What is a Cryptographic Nonce?
Nonce is short for ‘number used once’. In blockchain, it is a number added to a hashed block. Miners on a Proof-of-Work (PoW) blockchain have to decode this number before they can earn the right to create the next block.
In PoW blockchains like Bitcoin, a core component of its security is the “hash”, numbers that are created and validated on the blockchain. Each block in a blockchain has data stored in it, and this data is secured via encryption in the form of “hashed” numbers. These numbers are stored on the block header along with other data, like the nonce.
Miners on the blockchain compete to be the first to decode the nonce. The nonce acts as a variable input during the hashing process, allowing miners to explore a vast space of possibilities to find a valid hash. It serves as a means of adjusting the inputs to the hash function until the desired output is achieved. The PoW algorithm requires miners to continuously search for a nonce value that, when combined with other block data, produces a hash with specific characteristics, such as a certain number of leading zeros.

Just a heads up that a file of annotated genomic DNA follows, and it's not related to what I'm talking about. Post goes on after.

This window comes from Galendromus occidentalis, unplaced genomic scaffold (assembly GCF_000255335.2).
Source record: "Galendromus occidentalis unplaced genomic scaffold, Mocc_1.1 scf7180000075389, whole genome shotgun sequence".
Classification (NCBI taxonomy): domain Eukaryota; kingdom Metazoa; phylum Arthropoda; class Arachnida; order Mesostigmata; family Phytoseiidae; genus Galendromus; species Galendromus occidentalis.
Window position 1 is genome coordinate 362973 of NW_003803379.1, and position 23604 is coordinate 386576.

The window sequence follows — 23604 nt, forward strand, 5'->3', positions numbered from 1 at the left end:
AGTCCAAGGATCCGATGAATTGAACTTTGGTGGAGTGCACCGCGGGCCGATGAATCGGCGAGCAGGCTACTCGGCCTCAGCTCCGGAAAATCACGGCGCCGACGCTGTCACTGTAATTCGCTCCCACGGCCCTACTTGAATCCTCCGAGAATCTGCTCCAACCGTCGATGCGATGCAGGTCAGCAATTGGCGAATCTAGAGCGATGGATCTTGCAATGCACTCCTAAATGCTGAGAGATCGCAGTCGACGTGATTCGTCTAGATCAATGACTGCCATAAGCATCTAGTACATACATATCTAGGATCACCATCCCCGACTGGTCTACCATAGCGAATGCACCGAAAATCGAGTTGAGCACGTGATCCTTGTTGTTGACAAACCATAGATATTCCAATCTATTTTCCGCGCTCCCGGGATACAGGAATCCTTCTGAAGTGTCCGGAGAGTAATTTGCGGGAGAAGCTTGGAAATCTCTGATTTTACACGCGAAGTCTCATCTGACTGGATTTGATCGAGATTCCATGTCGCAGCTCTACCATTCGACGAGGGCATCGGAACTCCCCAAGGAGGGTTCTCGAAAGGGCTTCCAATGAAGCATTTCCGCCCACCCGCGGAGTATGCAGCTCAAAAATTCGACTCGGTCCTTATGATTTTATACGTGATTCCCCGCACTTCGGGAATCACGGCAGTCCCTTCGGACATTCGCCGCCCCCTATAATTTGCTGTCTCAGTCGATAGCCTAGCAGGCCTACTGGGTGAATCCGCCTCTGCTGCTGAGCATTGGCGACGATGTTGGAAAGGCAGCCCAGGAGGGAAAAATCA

Miners use nonce to calculate the block hash and then add it to the blockchain. The first miner to successfully find the variable number unlocks the block hash gets block reward and may also receive transaction fees included in the block they mined.
Most blocks are unlocked by mining pools because of the difficulty of finding the right nonce. A single miner’s hashing power may never be sufficient to do this alone, so most miners combine their computing capabilities in order to find the right hash and share the rewards for that block.